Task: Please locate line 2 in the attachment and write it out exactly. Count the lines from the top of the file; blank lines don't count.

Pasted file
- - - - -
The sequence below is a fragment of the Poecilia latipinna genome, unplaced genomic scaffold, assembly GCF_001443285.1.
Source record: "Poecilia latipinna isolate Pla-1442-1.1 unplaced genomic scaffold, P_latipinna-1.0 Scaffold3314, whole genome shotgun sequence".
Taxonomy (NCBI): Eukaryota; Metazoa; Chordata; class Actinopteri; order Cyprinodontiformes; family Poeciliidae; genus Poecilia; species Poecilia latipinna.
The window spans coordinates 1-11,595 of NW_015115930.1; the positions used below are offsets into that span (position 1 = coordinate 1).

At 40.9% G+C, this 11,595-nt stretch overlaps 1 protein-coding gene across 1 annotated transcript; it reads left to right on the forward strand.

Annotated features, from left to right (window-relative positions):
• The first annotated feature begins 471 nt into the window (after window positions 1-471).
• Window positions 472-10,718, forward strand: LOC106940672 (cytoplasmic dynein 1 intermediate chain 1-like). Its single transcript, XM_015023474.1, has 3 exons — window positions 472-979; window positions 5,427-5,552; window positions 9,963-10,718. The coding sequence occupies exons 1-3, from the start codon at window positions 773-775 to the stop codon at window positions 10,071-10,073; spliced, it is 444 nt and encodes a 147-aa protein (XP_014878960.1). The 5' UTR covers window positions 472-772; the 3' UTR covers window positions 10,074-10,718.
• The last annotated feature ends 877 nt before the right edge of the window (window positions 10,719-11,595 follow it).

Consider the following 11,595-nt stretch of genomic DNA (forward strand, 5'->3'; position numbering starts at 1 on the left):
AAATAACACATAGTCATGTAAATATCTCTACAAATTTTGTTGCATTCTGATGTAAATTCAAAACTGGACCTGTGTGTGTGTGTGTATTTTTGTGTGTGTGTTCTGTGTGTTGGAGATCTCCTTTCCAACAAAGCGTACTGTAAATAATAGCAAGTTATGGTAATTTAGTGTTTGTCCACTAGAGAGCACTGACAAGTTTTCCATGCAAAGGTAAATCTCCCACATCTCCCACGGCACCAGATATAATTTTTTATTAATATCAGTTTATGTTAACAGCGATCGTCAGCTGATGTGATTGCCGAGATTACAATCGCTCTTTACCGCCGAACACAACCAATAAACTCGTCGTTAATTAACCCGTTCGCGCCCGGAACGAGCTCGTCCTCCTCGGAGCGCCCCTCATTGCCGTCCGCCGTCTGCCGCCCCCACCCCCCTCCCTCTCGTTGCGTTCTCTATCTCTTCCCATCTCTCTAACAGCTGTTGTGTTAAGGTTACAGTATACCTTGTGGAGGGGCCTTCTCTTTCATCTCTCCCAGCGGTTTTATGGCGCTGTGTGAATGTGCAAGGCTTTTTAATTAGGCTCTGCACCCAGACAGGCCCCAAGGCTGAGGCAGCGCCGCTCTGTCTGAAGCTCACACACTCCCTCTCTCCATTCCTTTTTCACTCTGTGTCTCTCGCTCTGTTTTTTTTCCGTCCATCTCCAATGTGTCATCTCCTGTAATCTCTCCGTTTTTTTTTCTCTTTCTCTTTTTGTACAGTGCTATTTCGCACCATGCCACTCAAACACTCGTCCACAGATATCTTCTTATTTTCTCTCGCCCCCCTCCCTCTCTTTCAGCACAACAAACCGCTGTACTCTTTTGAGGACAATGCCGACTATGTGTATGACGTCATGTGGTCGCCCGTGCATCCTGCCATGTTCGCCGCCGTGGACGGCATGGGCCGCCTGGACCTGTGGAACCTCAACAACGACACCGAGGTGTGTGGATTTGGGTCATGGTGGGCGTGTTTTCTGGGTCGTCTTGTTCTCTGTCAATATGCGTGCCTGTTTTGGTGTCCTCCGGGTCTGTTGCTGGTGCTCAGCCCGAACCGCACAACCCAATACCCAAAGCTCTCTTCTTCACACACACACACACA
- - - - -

Source record: "Poecilia latipinna isolate Pla-1442-1.1 unplaced genomic scaffold, P_latipinna-1.0 Scaffold3314, whole genome shotgun sequence".